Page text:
Monday, October 13, 2008


Obama's treatment of political opponents in Chicago (see THE CASE AGAINST BARACK OBAMA) foreshadows this fascist-style intimidation on the part of Obama workers and the Feds.

Roger Hedgecock's World Net Daily article.

Thursday, October 02, 2008


“No one ever went broke underestimating the intelligence of the American people.” That’s the simplified version of H. L. Mencken’s sound bite unfriendly proposition.

As evidence in favor of the maxim, I point to the popular wisdom that “deregulation” got America into its current financial straits—a mess whose local consequences are happily exaggerated by gee-whiz graphs that transform a leveling off of prices into a precipitous drop in the rate of price increase, before proceeding to the really bad news. (Graphs that show the huge ups and halfway downs of actual home prices in San Diego aren’t nearly so exciting.)

Returning to the “blame deregulation” line that Pelosi and press pundits are peddling to a docile public, here are the actual facts:

In 1998 the Federal Reserve Bank of Boston produced a document called “Closing the Gap: A Guide to Equal Opportunity Lending.” This influential policy statement asserted that lending standards in the U.S. were “unintentionally” racially biased and urged lenders to employ new underwriting standards that would expunge this moral blot from their books.

These “new and improved” standards essentially pressured banks to abandon prudent norms that had been employed for decades—debt-to-income ratio, credit history, and ability to make down payments from personal savings. While aimed at minorities, these new rules naturally applied to all borrowers. Ignored in the process was the obvious fact that folks who have bad credit, low income, and little money invested in an asset are more likely to walk away when its value declines.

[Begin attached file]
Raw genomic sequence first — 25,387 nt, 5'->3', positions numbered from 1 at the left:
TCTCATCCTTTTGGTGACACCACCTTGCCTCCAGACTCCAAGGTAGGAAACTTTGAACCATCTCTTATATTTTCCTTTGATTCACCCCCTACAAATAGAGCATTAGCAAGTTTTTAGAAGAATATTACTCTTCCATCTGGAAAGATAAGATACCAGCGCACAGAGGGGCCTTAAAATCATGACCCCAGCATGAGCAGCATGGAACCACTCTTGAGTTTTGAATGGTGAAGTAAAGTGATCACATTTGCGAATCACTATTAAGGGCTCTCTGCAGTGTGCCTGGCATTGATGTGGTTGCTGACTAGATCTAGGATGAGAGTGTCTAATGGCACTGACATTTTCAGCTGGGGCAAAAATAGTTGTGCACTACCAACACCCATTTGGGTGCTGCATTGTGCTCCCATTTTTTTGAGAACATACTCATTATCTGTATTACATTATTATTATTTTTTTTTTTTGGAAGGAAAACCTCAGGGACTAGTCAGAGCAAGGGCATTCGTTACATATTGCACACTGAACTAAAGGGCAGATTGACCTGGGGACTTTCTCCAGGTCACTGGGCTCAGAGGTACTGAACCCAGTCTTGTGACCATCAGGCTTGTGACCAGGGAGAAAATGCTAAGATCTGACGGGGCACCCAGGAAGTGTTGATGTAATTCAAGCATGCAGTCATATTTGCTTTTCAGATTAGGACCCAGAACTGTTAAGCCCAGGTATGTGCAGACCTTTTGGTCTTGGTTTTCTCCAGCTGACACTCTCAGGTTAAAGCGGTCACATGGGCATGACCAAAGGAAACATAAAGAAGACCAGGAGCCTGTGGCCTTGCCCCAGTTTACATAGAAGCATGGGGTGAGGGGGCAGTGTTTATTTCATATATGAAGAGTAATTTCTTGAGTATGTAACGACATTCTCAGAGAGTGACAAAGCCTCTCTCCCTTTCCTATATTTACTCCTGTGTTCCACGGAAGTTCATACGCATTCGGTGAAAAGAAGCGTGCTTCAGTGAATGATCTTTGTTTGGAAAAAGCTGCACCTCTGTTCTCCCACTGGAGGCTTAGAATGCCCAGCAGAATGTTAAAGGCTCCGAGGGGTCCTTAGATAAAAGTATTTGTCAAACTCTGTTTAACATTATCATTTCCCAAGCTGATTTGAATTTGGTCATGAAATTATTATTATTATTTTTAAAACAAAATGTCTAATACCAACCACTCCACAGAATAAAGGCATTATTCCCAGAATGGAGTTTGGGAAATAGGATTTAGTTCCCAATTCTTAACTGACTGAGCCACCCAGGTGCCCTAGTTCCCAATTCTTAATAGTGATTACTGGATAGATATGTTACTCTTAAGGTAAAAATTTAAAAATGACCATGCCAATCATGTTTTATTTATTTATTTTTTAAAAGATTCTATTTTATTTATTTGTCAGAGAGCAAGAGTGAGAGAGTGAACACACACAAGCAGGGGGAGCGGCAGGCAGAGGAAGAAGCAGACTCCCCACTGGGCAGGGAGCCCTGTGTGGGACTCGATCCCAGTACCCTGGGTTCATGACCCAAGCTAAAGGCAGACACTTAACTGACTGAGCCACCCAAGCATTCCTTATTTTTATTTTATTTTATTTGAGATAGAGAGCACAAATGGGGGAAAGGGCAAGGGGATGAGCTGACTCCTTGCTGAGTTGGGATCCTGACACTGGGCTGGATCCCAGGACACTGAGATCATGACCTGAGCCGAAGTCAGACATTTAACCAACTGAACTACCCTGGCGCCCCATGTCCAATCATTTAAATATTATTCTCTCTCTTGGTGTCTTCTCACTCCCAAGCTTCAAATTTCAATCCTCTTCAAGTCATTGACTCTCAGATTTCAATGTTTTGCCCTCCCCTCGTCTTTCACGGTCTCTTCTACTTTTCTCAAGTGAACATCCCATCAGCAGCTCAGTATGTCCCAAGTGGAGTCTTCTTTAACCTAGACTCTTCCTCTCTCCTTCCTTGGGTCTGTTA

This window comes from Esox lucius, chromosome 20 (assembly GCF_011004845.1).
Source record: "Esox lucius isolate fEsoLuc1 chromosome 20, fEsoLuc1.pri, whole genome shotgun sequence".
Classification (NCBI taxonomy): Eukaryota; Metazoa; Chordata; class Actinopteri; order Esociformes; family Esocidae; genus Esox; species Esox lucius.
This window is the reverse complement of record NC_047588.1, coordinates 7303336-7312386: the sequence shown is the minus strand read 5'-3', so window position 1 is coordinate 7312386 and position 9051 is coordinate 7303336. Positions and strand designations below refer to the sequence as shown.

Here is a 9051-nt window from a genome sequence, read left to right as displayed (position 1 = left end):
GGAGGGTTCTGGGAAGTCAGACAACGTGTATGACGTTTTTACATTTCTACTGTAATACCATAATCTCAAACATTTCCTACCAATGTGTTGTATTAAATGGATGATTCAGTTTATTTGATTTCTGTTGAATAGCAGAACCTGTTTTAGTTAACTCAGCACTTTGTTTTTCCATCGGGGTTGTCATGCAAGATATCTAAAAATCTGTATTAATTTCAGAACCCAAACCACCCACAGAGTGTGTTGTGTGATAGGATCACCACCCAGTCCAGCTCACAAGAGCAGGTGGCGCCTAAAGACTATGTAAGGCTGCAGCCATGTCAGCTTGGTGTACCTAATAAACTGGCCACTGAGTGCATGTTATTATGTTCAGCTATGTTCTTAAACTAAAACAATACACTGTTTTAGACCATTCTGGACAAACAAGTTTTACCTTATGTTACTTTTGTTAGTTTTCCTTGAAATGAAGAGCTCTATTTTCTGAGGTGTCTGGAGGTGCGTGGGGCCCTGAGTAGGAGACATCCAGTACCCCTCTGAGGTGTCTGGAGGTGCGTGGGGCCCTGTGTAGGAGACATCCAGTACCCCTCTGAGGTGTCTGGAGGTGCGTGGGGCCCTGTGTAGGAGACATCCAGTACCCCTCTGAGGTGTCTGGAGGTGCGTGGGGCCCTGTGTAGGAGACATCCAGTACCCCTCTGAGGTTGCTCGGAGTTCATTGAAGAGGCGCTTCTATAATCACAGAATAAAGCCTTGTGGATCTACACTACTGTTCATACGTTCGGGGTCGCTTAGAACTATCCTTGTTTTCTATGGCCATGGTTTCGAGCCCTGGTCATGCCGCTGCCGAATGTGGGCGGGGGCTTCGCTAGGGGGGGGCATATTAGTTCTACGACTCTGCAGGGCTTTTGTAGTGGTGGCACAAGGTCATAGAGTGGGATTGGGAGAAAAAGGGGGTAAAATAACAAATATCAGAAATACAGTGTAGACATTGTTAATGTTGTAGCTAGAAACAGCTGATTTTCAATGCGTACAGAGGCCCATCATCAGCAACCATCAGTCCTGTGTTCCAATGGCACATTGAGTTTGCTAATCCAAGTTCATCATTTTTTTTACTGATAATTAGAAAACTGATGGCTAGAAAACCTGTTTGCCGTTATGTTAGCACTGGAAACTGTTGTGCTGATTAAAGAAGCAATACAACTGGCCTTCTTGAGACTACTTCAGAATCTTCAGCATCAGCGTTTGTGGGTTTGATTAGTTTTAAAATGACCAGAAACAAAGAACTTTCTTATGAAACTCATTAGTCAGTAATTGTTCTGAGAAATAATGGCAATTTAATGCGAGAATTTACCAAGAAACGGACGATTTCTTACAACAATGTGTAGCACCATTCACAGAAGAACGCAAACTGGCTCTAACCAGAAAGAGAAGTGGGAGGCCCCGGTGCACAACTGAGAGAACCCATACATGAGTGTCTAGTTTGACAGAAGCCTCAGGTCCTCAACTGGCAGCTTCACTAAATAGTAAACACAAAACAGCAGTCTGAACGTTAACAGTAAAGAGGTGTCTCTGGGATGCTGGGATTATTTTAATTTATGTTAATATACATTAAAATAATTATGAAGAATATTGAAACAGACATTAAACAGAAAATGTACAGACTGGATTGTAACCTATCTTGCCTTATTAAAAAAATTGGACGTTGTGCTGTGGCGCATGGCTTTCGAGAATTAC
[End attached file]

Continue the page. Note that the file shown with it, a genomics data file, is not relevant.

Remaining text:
In 1999, Fannie Mae and Freddie Mac began easing their credit standards, and between 2004 and 2007 these Government Sponsored Enterprises became the biggest purchasers of subprime mortgages. Other lenders, “encouraged” by “fairness” politicians, followed in the steps of Fannie and Freddie—none more aggressively than Countrywide CEO Angelo Mozilo, who was honored by Harvard’s Center for Housing Studies for his “socially conscious” approach to mortgage lending.

When the Bush administration and other Republicans pushed in 2004 to rein in Fannie and Freddie’s irresponsible practices and to expand regulation of these GSEs, they were met with a chorus of Democrat opposition led by that voluble choirmaster, Rep. Barney Frank. (See Their uncritical praise of Fannie and Freddie extended to Fannie CEO, Franklin Raines, the former Clinton budget director whose alleged book-cooking ingenuity netted him a cool $90 million.

Thus, the money kept flowing (especially to the coffers of Democrat Senators Chris Dodd and Barack Obama) as long as prices were going up. When the inevitable happened and prices turned south, then all those homes purchased in Oceanside zip code 92057 by folks who had no business assuming a $500,000 mortgage were transformed into “bad paper” —and Angelo Mozilo was no longer a Harvard hero.

Long story short, it wasn’t deregulation that precipitated the financial seizure we’re now experiencing. It was benighted government lending standards promulgated in the name of fairness and instituted within the framework of K Street cronyism.

Wednesday, October 01, 2008


Give this article by Peter Ferrara a look if you think deregulation is the root of the financial crisis.

Note especially this YouTube video of Democrat perfidy.